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Migraine and other headaches in transient ischemic attacks

https://doi.org/10.14412/2074-2711-2019-3S-38-45

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Abstract

Headache is a common symptom in acute cerebrovascular diseases; however, no studies have evaluated the prevalence of specific headache types in patients with transient ischemic attacks (ТIАs).

Objective: to analyze all headaches within the last year and the last week before and during ТIАs.

Patients and methods. TIA patients included in the study (female 55% (n=120); mean age, 56.1 years) according to the existing definition of TIAs had a transient neurological dysfunction episode caused by focal brain damage or retinal ischemia for up to 24 hours without forming a new acute heart attack on diffusion-weighted MRI (n=112) or CT (n=8). All the patients were examined by one neurologist within one day after their admission. Patients (female 64% (n=192); mean age, 58.7 years) who had been admitted with a diagnosis of lumbago, lumbar spine osteochondrosis, or gastrointestinal ulcer were examined as a control group. A clinical semistructured face-to-face interview with the patients of both groups was carried out to analyze headache.

Results and discussion. The prevalence of migraine without aura during one year before TIA was substantially higher in patients with TIA than in control ones: 20.8 and 7.8%, respectively (p=0.002). Twenty-two (18.3%) patients had sentinel or warning headache within the last week before a TIA that manifested as an increase in and greater frequency of previous headache, as lack of effect of painkillers, and as the emergence of a new type of headaches, which were previously absent. During TIAs, 16 (13.3%) patients developed a new type of headache. Twelve of these 16 patients had migraine-like headache; three patients had headache resembling tension headache; one patient had a thunderclap headache. None of the control patients was found to have a new type of headache. TIAs were significantly more common in the vertebrobasilar basin than in the carotid artery one in patients with headache during the last week before and during TIA.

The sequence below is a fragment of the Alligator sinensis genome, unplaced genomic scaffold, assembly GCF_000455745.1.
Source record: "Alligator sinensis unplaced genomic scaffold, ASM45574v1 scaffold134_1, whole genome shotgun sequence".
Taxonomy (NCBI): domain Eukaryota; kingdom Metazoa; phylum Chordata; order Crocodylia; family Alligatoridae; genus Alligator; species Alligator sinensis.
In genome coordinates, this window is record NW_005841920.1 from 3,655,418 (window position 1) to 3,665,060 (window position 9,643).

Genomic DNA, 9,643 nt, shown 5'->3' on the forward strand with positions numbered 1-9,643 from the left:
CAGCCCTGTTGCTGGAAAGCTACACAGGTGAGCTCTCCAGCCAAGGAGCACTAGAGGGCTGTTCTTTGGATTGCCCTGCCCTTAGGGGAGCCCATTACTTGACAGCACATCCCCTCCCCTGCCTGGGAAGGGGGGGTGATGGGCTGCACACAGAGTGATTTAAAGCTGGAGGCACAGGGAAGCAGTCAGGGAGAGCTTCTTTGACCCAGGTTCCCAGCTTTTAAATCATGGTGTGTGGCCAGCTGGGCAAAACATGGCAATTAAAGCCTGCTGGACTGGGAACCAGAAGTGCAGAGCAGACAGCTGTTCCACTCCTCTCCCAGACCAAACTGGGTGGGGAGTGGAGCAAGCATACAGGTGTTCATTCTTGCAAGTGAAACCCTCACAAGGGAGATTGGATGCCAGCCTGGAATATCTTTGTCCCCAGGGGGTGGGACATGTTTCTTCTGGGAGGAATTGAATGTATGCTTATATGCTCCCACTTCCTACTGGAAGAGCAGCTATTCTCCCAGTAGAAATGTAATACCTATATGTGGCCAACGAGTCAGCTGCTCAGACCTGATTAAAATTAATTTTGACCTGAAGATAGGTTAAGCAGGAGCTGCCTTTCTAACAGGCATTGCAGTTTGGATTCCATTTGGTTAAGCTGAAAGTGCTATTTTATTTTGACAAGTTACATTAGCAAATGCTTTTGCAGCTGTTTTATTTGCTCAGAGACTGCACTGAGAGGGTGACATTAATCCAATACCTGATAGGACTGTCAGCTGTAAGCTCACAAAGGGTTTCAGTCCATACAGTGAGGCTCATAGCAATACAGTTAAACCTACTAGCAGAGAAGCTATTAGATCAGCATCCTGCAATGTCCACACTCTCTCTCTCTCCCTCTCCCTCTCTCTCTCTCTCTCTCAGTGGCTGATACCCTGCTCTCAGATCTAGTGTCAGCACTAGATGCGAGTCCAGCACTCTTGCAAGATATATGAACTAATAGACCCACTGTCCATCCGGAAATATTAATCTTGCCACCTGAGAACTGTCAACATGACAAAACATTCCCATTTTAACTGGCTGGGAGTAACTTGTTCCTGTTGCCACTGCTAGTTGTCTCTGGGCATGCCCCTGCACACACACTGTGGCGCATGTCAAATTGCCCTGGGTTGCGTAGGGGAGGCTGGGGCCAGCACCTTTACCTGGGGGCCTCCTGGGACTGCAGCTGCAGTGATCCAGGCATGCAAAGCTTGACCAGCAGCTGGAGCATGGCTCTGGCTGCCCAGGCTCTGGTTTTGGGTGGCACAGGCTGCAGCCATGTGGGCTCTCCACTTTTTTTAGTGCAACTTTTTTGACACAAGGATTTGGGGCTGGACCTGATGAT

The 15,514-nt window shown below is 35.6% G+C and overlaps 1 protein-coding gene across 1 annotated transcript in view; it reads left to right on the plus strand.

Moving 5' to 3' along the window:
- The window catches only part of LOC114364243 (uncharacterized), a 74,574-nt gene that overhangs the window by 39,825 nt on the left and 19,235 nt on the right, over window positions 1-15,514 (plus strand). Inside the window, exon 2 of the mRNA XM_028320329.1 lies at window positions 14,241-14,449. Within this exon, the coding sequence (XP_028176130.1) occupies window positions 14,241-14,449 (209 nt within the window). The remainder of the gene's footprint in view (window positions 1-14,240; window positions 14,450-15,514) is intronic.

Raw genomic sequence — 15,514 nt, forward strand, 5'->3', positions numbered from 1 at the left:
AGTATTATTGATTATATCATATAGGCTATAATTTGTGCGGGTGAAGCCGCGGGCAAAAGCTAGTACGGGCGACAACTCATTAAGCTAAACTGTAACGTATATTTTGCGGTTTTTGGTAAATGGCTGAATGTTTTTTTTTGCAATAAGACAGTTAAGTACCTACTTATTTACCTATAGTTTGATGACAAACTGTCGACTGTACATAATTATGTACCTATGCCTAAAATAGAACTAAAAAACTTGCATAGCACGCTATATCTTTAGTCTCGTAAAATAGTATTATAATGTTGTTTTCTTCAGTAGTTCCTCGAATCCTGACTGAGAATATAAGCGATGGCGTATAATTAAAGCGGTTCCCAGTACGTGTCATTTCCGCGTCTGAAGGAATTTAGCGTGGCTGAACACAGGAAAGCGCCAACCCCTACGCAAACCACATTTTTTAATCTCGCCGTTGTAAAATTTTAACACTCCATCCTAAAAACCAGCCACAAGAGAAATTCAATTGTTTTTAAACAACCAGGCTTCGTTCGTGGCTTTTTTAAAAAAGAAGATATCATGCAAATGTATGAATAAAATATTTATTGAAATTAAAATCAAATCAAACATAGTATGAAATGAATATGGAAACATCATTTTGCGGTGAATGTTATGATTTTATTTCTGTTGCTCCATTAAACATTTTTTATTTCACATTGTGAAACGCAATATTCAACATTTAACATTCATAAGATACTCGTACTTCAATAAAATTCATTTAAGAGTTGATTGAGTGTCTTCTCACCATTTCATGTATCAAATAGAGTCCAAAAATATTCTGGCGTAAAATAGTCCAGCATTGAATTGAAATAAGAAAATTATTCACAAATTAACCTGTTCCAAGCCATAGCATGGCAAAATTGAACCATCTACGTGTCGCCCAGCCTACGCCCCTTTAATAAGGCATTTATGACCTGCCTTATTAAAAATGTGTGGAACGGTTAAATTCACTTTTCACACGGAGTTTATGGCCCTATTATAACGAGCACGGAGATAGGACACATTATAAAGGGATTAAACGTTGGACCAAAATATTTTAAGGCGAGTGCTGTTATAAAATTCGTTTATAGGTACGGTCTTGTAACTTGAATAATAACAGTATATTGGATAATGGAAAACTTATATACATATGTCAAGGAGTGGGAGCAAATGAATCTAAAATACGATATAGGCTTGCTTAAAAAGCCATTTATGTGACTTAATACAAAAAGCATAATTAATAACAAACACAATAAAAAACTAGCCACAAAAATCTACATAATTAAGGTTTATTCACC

Conclusion. The one year prevalence of migraine was significantly higher in ТIА patients than in control patients, and so was the prevalence of headache within the last week before and during TIA. Migraine-like headache prevailed among the new types of headaches in the development of TIA. A previous headache with a change in characteristics and a new type of headache can be predictors for TIA. 

About the Authors

E. R. Lebedeva
Department of Emergency Medical Care, Ural State Medical University, Ministry of Health of Russia; International Headache and Facial Pain Center “Europe-Asia”; New Hospital
Russian Federation

3, Repin St., Yekaterinburg 620028;

67, Furmanov St., Yekaterinburg 262000;

29, Zavodskaya St., Yekaterinburg 620109



N. M. Gurary
Department of Emergency Medical Care, Ural State Medical University, Ministry of Health of Russia; New Hospital
Russian Federation

3, Repin St., Yekaterinburg 620028;

29, Zavodskaya St., Yekaterinburg 620109



J. Olesen
Department of Neurology,Danish Headache Center, University of Copenhagen
Denmark
Nordre Ringvej 57, Glostrup, 2600, Copenhagen


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For citation:


Lebedeva E.R., Gurary N.M., Olesen J. Migraine and other headaches in transient ischemic attacks. Neurology, Neuropsychiatry, Psychosomatics. 2019;11(3S):38-45. (In Russ.) https://doi.org/10.14412/2074-2711-2019-3S-38-45

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ISSN 2074-2711 (Print)
ISSN 2310-1342 (Online)